Some clouds
69°
Some clouds
Hi 83° | Lo 55°

Sarkisian Bolts Washington, Named USC Coach

FILE - In this Nov. 29, 2013 file photo, Washington head coach Steve Sarkisian yells from the sidelines in the second half of an NCAA college football game against Washington State in Seattle. Sarkisian has accepted the Southern California coaching job, a person familiar with the decision told The Associated Press. The person spoke Monday Nov. 2, 2013 on condition of anonymity because no official announcement had been made by either school. (AP Photo/Elaine Thompson, File)

FILE - In this Nov. 29, 2013 file photo, Washington head coach Steve Sarkisian yells from the sidelines in the second half of an NCAA college football game against Washington State in Seattle. Sarkisian has accepted the Southern California coaching job, a person familiar with the decision told The Associated Press. The person spoke Monday Nov. 2, 2013 on condition of anonymity because no official announcement had been made by either school. (AP Photo/Elaine Thompson, File)

Los Angeles — Steve Sarkisian was named the head coach at Southern California on Monday, leaving Washington to return to the Trojans’ storied football program for another run at national titles.

Two days after USC’s regular season ended with a home loss to UCLA, Trojans athletic director Pat Haden replaced interim coach Ed Orgeron with yet another assistant coach from Pete Carroll’s championship-winning era at the school.

The 39-year-old Sarkisian is a Los Angeles-area native who went 34-29 in five seasons at Washington, rebuilding a decimated program into a bowl contender. He is the permanent replacement for Lane Kiffin, his former co-offensive coordinator at USC under Carroll.

Sarkisian will be introduced at a news conference today. In a statement released by USC, the coach thanked the Huskies for his first head coaching opportunity.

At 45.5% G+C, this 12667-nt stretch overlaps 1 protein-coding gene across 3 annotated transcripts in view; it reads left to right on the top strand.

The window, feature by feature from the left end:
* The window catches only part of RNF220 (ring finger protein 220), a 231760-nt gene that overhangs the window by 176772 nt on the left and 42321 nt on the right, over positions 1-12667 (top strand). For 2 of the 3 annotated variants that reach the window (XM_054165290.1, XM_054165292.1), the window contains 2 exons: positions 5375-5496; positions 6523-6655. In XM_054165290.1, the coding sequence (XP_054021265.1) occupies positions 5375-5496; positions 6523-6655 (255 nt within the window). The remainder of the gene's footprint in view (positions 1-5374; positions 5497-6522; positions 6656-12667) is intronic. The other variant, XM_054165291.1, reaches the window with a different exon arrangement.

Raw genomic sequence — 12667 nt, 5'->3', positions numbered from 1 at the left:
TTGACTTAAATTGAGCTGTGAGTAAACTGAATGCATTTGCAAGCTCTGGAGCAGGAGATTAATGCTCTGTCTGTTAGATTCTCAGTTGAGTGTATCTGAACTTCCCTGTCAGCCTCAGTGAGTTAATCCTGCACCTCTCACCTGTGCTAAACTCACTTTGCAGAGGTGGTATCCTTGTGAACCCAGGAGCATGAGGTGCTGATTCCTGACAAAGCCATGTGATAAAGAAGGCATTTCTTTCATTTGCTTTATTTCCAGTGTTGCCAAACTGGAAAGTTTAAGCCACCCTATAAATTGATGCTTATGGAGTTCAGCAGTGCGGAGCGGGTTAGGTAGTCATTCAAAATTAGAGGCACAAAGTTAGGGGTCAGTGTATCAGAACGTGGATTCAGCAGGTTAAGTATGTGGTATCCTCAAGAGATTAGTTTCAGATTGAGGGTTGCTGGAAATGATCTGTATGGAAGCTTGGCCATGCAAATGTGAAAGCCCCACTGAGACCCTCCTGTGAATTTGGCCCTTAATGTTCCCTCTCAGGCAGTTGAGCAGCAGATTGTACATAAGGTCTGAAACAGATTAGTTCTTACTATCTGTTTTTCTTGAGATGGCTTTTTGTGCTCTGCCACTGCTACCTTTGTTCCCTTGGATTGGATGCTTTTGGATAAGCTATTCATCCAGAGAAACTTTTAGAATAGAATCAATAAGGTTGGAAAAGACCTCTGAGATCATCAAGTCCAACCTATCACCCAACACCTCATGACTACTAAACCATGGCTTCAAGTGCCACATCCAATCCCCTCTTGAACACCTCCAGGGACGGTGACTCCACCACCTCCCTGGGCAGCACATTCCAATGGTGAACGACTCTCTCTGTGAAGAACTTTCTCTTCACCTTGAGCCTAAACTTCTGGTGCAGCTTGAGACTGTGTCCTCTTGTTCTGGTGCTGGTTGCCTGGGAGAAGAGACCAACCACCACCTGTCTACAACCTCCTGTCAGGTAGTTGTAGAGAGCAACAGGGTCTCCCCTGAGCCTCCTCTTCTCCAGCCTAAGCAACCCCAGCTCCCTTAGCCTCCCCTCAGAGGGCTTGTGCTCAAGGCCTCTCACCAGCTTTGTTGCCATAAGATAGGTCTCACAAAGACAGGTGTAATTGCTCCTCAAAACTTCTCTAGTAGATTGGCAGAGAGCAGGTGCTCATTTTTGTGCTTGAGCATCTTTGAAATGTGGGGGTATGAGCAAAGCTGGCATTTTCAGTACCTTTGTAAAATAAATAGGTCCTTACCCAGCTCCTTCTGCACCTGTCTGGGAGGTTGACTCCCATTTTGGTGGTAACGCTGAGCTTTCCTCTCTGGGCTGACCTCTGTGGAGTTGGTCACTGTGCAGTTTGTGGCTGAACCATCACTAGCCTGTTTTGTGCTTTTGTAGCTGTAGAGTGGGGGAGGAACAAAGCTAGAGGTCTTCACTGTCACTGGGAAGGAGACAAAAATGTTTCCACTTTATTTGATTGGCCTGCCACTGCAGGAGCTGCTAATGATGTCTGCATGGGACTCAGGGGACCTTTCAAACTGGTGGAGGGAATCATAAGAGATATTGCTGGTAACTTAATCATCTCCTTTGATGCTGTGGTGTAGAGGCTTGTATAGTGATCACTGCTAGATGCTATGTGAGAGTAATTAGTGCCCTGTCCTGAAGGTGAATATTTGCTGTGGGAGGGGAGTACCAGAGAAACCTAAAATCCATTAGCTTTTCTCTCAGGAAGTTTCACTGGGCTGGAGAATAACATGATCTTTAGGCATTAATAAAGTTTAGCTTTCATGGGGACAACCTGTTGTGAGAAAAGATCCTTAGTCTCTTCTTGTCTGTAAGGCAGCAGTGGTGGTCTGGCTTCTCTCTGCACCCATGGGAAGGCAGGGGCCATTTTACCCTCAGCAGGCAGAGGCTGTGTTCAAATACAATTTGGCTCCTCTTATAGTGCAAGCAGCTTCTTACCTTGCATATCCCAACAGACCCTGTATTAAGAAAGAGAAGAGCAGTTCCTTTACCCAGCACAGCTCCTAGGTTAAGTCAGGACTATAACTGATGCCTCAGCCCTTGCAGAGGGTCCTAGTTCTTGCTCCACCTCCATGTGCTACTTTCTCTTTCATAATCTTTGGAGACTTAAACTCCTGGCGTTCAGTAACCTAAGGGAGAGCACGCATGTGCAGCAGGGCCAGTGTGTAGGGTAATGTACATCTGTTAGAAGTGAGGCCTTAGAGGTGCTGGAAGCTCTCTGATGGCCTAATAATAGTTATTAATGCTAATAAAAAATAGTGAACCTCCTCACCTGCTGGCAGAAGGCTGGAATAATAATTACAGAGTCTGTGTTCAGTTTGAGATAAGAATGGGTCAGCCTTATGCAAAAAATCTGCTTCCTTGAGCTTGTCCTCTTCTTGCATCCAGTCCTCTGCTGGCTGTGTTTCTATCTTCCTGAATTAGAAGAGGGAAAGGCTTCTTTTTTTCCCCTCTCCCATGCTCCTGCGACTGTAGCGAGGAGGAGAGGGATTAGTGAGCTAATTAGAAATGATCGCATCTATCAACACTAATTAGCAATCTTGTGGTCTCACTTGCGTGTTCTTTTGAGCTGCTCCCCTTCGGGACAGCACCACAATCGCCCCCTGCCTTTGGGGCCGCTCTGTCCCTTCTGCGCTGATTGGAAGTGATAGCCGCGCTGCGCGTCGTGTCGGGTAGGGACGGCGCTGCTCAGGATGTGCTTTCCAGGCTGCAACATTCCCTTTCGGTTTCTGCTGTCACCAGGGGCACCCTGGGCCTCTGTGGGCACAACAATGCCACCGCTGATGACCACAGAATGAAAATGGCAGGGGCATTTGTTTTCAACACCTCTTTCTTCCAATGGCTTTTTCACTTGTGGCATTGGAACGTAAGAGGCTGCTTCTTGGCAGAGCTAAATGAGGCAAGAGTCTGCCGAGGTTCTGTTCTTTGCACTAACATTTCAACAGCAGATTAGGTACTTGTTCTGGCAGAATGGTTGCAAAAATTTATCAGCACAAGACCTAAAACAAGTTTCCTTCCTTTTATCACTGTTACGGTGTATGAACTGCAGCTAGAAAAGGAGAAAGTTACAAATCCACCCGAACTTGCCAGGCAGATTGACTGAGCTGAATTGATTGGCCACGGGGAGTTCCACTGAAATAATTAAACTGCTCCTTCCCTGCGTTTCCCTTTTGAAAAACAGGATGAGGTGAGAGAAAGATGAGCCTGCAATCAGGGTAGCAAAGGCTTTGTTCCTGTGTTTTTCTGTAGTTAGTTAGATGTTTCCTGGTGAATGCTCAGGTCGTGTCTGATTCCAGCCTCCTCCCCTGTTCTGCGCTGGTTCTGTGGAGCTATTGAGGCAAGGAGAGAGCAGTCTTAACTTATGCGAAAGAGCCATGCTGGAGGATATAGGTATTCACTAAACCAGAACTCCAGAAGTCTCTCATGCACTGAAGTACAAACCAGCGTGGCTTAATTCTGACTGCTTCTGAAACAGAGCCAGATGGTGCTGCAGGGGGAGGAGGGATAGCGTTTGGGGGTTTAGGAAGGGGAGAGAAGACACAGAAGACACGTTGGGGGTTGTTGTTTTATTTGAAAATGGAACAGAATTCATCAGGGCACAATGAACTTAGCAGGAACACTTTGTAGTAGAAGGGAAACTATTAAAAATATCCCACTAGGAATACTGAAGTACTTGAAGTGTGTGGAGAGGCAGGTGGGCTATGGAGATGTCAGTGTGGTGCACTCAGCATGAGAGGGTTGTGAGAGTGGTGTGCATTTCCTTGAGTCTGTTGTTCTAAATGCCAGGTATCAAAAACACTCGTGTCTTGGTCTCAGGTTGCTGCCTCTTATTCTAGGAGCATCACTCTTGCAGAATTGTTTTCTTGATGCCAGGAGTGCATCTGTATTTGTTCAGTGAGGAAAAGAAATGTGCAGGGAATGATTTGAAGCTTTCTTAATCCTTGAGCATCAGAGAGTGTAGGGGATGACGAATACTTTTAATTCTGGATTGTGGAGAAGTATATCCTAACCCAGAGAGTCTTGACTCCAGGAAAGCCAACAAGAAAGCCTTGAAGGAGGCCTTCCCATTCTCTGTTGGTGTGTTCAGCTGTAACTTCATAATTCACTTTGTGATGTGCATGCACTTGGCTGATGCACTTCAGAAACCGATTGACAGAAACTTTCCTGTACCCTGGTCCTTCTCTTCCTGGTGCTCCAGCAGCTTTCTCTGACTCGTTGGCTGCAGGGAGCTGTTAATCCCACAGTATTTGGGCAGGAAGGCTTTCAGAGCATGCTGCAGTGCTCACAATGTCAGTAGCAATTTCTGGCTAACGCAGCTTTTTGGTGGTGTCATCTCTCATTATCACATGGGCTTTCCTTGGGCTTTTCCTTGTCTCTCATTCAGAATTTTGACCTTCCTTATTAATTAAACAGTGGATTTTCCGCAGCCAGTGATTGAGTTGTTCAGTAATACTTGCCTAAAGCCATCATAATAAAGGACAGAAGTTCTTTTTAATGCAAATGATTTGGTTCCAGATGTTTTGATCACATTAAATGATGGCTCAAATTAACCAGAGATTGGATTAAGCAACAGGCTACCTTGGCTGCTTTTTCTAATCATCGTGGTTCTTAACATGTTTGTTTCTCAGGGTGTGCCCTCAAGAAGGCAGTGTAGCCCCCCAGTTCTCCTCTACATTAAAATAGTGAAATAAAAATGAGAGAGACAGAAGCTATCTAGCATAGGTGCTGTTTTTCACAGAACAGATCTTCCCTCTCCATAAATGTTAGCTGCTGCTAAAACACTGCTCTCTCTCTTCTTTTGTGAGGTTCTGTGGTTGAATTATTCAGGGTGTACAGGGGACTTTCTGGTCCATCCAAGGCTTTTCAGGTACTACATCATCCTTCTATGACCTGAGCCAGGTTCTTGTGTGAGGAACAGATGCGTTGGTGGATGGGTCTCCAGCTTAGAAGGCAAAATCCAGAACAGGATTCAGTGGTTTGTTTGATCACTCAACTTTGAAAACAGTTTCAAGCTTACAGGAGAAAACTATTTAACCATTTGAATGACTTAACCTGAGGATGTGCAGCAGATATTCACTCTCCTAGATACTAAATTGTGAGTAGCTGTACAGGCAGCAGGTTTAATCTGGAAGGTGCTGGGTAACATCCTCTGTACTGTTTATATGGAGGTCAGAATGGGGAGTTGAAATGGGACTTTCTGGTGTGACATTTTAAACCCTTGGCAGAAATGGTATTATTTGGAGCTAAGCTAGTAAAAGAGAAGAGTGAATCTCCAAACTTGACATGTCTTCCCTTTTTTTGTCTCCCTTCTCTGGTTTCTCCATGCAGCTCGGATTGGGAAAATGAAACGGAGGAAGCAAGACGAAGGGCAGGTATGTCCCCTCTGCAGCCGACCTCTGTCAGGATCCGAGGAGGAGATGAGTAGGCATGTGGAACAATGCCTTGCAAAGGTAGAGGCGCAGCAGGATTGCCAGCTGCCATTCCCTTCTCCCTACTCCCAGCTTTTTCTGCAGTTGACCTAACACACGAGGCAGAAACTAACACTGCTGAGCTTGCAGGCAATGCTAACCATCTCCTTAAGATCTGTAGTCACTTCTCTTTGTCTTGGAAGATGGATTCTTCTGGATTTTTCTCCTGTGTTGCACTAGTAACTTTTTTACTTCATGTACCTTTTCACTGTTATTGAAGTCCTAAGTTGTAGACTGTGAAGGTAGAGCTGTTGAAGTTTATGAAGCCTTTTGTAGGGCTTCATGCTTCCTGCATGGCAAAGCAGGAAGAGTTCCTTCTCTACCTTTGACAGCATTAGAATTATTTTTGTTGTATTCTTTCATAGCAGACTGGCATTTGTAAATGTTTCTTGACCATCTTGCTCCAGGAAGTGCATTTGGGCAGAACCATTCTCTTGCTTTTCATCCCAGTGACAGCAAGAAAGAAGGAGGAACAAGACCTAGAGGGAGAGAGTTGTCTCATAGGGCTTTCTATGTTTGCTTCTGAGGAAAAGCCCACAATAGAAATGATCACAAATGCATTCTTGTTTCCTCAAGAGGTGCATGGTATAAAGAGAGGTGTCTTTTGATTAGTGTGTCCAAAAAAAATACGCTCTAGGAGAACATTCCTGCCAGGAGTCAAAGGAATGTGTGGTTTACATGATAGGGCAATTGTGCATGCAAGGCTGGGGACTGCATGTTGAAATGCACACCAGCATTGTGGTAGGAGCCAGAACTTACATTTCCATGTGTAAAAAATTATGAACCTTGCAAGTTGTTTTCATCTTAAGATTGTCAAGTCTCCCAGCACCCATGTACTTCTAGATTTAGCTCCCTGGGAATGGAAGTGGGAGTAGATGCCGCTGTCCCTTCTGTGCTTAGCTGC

“I am extremely excited to be coming home to USC and for the opportunity that USC presents to win championships,” Sarkisian said. “I can’t wait to get started.”

Kiffin was fired in late September and replaced by Orgeron, who didn’t get the permanent job from Haden despite going 6-2. Crosstown rival UCLA trounced USC 35-14 last Saturday in what turned out to be the Trojans’ final game under Orgeron, who resigned Monday after failing to get the head job.

Colgate’s Biddle Retires

Hamilton, n.y. — Dick Biddle, the winningest head football coach in Colgate history, retired Monday after 18 stellar seasons and seven Patriot League titles.

“My wife and I carefully considered this decision,” Biddle said. “Our love for Colgate and Hamilton is unparalleled, but 18 years as head coach is a long time at any one place. Sometimes a change is good for everybody.

The 66-year-old Biddle is the winningest coach in Patriot League history. He compiled a 137-73 (.652) overall record and won three of every four conference games he coached, finishing 81-27 (.750) against league competition.

Nebraska’s Pelini Reprimanded

New York — The Big Ten Conference has issued a public reprimand of Nebraska football coach Bo Pelini and fined the school $10,000 for Pelini’s comments about the officiating in the Cornhuskers’ game against Iowa last week.

Pelini used an expletive at his postgame news conference while discussing a pass interference penalty against the Huskers. Pelini was penalized for unsportsmanlike conduct during the game for swiping his hat at, and nearly hitting, the head linesman.

Wake Forest Coach Resigns

Winston-Salem, n.c. — Wake Forest coach Jim Grobe is resigning after 13 seasons at the school.

Grobe made the announcement Monday during a news conference, saying “I just really feel right now, it’s probably good for the program to have some new energy, some new direction.”

The 61-year-old Grobe finishes with a career record of 110-115-1 in a combined 19 years at Wake Forest and Ohio.

He was 77-82 with the Demon Deacons and shares the program record for coaching victories with D.C. “Peahead” Walker.

The unquestioned highlight of Grobe’s career came in 2006. He was named the AP national coach of the year after leading Wake Forest to its first Atlantic Coast Conference championship since 1970, winning a school-record 11 victories and earning a berth in the Orange Bowl.